The following is our schedule of routine checkups and immunizations.  Please refer to this schedule when making your child’s routine checkup appointments.

AgeOffice VisitImmunizationsLaboratory
BirthHospital visitHep BHeatlh Dept. screening lab
3 to 5 daysCheck up
1 monthCheck up
2 monthsCheck upDTaP-IPV-Hep B, HIB, Prevnar, Rotateq
4 monthsCheck upDTaP-IPV-Hep B, HIB, Prevnar, Rotateq
6 monthsCheck upDTaP-IPV-Hep B, Prevnar, Rotateq
9 monthsCheck up
12 monthsCheck upVarivax, Prevnar, Hep A, MMRLead Test, Hemoglobin
15 monthsCheck upDTaP, HIB
18 monthsCheck upHep A
2 yearsCheck upLipid panel if needed
3 yearsCheck up
4 to 6 yearsCheck up yearlyDTaP-IPV, MMR, VarivaxVision, Hearing test
6 to 10 yearsCheck up yearly
11 yearsCheck upTdap, Menveo, HPV (two doses)Lipid panel
12 to 15 yearsCheck up yearly
16 yearsCheck up Menveo
17 to 21 yearsCheck up yearly
Yearly in the fallFlu Shot: This is first given at 6 months of age. Then yearly


  • DTaP – Diphtheria, Tetanus, accellular Pertussis Vaccine
  • DTaP-IPV-Hep B (Pediarix) combination vaccine of DTaP, IPV, and Hep B combined into one injection
  • IPV – Inactivated Polio Vaccine
  • Prevnar – Pneumococcal Conjugate Vaccine
  • HIB – Haemophilus Influenza type B Vaccine
  • Flu – Seasonal Flu Vaccine
  • Hep A – Hepatitis A Vaccine
  • Hep B – Hepatitis B Vaccine
  • HPV – Human Papilloma Virus Vaccine, given in three doses over 6 months
  • Lead test – Blood level of lead test if needed
  • Lipid profile – cholesterol, triglycerides, HDL, LDL if a family history of early heart disease is present
  • MMR – Measles, Mumps, Rubella Vaccine
  • Menveo – Meningococcal congugate vaccine
  • TB skin test – Tuberculosis skin test only if risk factors are present
  • Tdap – Adult Tetanus, Diphtheria acellular Pertussis Booster Vaccine

Immunizations are a very important tool in preventing serious childhood diseases.  In Arkansas, immunizations are required prior to school admission. Our clinic follows the American Academy of Pediatrics and the American College of Immunization Practices (Center for Disease Control committee) guidelines for administering childhood immunizations. These two important vaccine committees decide which vaccines our children should receive.  Recently, there have been extensive changes in our immunization practices.  We expect this to further change with time.  It is important to periodically check on new recommendations in regard to your child’s immunization status.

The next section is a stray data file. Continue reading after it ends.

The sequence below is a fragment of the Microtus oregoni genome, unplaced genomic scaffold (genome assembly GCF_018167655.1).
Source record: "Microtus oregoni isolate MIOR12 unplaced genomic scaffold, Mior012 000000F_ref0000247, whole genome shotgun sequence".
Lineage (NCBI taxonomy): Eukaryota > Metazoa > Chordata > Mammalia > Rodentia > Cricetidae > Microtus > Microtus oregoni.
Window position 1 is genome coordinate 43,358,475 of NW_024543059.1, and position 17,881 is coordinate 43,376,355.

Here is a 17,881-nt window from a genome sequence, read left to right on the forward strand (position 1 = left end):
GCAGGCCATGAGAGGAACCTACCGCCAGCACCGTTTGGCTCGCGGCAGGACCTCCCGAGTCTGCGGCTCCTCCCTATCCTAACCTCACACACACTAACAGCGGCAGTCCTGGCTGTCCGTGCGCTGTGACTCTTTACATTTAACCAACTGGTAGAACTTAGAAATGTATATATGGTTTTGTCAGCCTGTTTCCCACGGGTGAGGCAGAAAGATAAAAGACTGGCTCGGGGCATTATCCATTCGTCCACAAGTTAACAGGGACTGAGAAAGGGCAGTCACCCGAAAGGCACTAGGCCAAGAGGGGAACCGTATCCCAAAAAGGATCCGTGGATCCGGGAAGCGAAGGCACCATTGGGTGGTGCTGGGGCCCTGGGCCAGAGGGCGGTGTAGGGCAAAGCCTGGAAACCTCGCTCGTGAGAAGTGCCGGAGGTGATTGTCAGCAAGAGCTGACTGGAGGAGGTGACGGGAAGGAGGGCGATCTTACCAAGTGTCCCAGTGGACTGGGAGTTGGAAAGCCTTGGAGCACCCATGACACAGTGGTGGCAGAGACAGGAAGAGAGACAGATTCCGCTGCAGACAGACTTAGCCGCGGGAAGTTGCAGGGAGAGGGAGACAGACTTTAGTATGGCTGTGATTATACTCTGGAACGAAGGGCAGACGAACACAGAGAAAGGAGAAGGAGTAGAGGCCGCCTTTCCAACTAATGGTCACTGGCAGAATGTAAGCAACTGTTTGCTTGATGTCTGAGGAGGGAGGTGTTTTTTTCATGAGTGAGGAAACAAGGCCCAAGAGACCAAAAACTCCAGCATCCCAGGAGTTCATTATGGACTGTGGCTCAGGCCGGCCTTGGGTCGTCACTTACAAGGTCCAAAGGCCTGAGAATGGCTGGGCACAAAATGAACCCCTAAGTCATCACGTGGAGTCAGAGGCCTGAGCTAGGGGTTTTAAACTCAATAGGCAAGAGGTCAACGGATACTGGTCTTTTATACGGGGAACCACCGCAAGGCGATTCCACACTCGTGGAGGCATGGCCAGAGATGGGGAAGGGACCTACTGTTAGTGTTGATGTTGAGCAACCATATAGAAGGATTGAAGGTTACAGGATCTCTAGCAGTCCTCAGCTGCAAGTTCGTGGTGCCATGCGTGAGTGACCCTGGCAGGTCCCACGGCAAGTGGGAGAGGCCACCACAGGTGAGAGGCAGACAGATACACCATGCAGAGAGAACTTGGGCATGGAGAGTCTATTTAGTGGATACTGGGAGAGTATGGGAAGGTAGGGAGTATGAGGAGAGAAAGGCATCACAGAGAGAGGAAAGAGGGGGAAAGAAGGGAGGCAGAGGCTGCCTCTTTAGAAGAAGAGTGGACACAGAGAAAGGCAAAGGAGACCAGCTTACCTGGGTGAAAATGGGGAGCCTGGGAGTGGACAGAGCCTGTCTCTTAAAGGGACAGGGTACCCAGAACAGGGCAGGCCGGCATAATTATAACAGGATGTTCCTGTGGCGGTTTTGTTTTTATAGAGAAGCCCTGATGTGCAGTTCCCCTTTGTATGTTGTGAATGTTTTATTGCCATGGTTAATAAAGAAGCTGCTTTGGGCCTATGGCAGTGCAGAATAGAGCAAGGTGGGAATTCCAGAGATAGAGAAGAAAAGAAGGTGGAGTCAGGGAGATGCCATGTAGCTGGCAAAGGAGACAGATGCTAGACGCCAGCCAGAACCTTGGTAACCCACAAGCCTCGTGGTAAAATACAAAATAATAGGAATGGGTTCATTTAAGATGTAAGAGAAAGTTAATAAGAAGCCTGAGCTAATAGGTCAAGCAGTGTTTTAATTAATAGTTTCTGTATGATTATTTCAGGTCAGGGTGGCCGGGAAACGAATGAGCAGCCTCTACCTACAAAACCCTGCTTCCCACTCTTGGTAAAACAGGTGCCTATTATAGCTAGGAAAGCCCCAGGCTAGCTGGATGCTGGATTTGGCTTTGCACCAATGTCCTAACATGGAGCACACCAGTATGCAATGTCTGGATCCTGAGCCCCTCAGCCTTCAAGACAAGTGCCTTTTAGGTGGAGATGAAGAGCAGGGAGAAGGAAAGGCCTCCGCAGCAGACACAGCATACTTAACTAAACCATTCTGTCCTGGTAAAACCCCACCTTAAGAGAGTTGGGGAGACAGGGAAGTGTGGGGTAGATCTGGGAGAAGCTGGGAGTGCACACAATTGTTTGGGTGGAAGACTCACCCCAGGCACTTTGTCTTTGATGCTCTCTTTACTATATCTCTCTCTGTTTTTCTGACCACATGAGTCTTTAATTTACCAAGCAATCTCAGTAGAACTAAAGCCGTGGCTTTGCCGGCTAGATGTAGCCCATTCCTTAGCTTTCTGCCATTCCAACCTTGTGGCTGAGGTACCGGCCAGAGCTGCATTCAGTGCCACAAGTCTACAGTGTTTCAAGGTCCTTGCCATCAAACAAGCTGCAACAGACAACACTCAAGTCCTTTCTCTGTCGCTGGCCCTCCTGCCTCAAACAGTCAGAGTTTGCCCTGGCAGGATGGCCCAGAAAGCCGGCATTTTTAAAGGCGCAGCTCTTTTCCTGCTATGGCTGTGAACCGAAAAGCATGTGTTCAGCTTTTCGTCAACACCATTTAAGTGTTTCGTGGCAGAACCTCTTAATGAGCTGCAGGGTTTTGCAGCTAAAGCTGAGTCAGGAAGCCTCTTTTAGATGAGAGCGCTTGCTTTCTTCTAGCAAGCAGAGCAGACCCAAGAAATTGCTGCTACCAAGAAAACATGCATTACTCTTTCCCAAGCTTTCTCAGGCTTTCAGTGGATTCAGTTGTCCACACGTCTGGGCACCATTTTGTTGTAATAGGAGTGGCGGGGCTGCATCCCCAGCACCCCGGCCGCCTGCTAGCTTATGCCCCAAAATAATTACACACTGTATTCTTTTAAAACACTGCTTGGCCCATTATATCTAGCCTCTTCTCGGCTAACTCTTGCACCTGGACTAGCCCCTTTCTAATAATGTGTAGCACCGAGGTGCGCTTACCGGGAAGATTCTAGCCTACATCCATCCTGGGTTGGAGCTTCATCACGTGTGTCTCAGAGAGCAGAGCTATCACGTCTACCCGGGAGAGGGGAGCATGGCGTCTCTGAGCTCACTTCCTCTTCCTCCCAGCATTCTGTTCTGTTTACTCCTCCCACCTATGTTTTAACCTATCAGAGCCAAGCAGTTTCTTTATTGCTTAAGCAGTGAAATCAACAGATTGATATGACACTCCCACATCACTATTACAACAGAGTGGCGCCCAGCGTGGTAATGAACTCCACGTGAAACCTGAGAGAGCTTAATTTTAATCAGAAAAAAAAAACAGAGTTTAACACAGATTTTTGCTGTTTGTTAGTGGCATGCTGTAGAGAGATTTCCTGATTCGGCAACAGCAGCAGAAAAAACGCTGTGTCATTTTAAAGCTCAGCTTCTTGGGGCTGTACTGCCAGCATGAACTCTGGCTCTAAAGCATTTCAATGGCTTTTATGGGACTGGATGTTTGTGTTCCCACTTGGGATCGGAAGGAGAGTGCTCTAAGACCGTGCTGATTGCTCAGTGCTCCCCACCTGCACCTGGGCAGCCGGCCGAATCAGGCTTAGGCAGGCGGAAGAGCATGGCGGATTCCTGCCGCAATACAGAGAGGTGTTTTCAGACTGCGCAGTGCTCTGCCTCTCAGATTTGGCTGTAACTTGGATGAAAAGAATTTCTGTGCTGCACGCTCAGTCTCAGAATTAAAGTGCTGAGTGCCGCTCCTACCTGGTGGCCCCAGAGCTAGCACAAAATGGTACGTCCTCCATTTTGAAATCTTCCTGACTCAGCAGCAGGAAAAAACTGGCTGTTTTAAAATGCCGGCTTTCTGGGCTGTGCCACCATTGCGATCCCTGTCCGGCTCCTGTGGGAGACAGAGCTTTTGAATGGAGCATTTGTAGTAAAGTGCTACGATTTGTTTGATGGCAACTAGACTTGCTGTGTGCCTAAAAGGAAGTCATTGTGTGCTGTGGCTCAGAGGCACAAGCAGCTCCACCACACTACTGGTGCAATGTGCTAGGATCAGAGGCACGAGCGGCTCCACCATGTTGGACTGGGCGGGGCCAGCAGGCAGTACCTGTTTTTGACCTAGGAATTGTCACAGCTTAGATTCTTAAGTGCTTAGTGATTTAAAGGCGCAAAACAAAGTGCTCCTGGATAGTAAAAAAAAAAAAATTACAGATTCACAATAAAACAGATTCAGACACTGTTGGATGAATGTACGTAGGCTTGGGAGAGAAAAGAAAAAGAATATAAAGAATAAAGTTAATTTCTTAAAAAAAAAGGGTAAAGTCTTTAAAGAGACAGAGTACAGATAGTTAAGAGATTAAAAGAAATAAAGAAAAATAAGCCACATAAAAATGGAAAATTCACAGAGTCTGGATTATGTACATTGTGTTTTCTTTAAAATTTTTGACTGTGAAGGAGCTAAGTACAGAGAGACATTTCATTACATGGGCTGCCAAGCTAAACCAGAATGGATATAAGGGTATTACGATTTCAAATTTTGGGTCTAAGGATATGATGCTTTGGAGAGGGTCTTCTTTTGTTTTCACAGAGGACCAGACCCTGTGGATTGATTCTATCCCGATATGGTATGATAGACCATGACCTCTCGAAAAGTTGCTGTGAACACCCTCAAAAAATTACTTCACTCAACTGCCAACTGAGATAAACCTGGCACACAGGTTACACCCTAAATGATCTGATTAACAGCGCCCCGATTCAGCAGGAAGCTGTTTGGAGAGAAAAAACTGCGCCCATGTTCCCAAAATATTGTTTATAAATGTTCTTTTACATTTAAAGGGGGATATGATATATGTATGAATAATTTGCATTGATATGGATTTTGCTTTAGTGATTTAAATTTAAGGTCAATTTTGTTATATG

It is imperative that you keep an immunization record for each of your children.  This record should be completely up-to-date and always available. It is a good idea for parents to keep this information with them.  Of course we will record your child’s immunizations each time they are given, and this information is readily available to you during regular office hours.  However, it is your responsibility to always keep up with your child’s immunization records because this may be very important at the time of an accident or illness, especially if it occurs after office hours.  During your child’s health supervision visits, we will be happy to provide you with a copy of your child’s immunization record to keep up with the immunizations that your child has received.

Please see the section on immunizations on this website for further information on your child’s immunizations.  For the 6 month, 12 month and 4 year old immunizations, these must be given after the birthday to satisfy state law requirements.

Download the CDC immunization schedule for kids 0 – 6 years of age here: